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Early Childhood Philosophies and Practices to Know and Use at Home

Mom sitting on an outside bench talking to her two young daughters

Early childhood professionals benefit from the theory and recommendations for practice developed by leaders in the early childhood field. Now you can, too. Here are six ideas from early childhood theorists and practitioners that may be helpful in your own parenting.

Child Development Milestones Follow a Predictable Sequence

Child development milestones usually follow a sequence from head to toe, as well as from the center of the body outward. Children hold up their heads before they hold up their chests. They sit up before they crawl, stand, and later walk. Likewise, children develop strength and control in their arms before in their hands and later fingers.

Development Is Unique to Each Child

If you have more than one child, especially if they are close in age, it is best not to compare their development. Children sometimes have “spurts” of development. One child may focus mostly on physical development for a few weeks and not advance much in language skills at the same time, and vice versa. Conversely, one child may advance in language, but not so much physically. Both are “normal.”

Environment Matters

Children deserve beautiful, calming, natural environments that have profound, positive effects on their well-being. Early childhood educators from Reggio-Emilia, Italy talk about environment being almost as important as the teachers. Of course it’s easier to control the classroom environment than one at home with many family members living together, but you can try incorporating some of these elements:

  • Soft colors and items that induce rest, relaxation, and minimize stimulation. 
  • Child-sized spaces just for children.
  • Periodic changes to and rotation of available play materials.
  • Minimal clutter, remembering that children deserve a place of beauty. 
  • Real materials like small pitchers, cups, or a dust pan and brush that allow children to fully participate and be as independent as possible, drawing from Maria Montessori’s ideas about children working with real objects

Children Learn through Scaffolding

According to Lev Vygotsky’s ideas on scaffolding, and further explored in Jim Greenman’s “Thoughts on Early Childhood,” children construct their own knowledge, but adults, and the social environment, serve as the scaffold or the support that encourages construction of knowledge. The adult’s job is to offer children challenges that are at, or slightly above, their current level while scaffolding as the child attempts something new—by giving a hint, modeling the skill, adapting the materials, or asking open-ended questions.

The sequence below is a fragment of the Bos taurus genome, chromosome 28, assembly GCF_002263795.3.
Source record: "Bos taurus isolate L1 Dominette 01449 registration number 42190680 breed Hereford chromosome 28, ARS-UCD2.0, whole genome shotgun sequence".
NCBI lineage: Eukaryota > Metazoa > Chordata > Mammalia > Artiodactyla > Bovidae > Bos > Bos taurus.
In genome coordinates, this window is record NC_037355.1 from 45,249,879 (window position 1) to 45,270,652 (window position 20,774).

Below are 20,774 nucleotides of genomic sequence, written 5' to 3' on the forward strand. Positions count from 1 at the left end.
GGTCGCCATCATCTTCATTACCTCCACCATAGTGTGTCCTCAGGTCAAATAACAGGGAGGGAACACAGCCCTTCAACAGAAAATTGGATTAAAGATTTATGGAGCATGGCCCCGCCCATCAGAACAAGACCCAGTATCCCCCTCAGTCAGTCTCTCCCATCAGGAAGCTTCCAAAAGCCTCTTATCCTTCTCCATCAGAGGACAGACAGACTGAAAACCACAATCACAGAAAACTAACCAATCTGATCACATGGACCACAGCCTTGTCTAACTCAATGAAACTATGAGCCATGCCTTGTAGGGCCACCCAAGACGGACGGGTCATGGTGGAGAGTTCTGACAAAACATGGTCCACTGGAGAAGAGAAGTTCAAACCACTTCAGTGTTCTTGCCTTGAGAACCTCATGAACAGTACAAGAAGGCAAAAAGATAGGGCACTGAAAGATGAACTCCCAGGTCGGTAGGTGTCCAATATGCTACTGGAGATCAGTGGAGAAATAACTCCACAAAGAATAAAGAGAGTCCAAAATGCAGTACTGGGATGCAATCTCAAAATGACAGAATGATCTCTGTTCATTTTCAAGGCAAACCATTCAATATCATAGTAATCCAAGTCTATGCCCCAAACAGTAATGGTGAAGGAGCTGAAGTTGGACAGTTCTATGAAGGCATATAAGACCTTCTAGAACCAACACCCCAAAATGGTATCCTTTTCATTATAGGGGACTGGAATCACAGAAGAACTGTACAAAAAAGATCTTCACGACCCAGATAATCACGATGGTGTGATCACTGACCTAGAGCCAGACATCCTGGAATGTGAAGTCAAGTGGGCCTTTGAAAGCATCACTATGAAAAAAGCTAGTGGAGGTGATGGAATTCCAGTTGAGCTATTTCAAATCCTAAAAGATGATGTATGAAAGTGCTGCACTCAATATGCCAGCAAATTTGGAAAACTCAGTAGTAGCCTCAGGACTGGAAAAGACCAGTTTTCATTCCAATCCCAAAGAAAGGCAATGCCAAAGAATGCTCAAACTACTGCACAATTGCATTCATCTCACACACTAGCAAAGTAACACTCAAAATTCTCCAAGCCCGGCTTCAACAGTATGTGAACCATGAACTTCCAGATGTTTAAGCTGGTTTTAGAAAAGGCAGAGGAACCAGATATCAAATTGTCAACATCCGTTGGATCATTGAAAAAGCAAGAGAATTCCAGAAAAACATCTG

Children Can Solve Their Own Problems

According to infant and toddler specialist Magda Gerber, parents and caregivers should allow children to independently problem solve whenever possible. So, for example, if a baby could get himself into a spot (such as under a chair), he could also get himself out. The parent, watching close by, can say to the baby, “I see you are stuck. Keep trying to get your body out. I’ll be right here close by while you figure this out. I know you can do it.”

Children Need Choices

Whenever possible, offer choices to a child, but make sure that either choice is acceptable and can be followed through on. For example, when getting dressed in the morning, ask “Do you want to wear your yellow shirt or your blue shirt this morning?” Or ask, “Do you want to walk to the park or ride in your stroller?” Allowing your child to make choices and following through on your child’s choice is a respectful way to interact but be sure to avoid fashion wars with your child. This approach empowers your child and helps her feel confident in her decision-making. 

It is always best to base our parenting on “tried and true” early childhood philosophy and practice. But sometimes the theories are hard to follow and understand. Starting with these six can help you get started.

Editor’s Note: If you like these and found them helpful, share your feedback via Bright Horizons Facebook, or email us at efamilynews@brighthorizons.com, or parents@brighthorizons.com.

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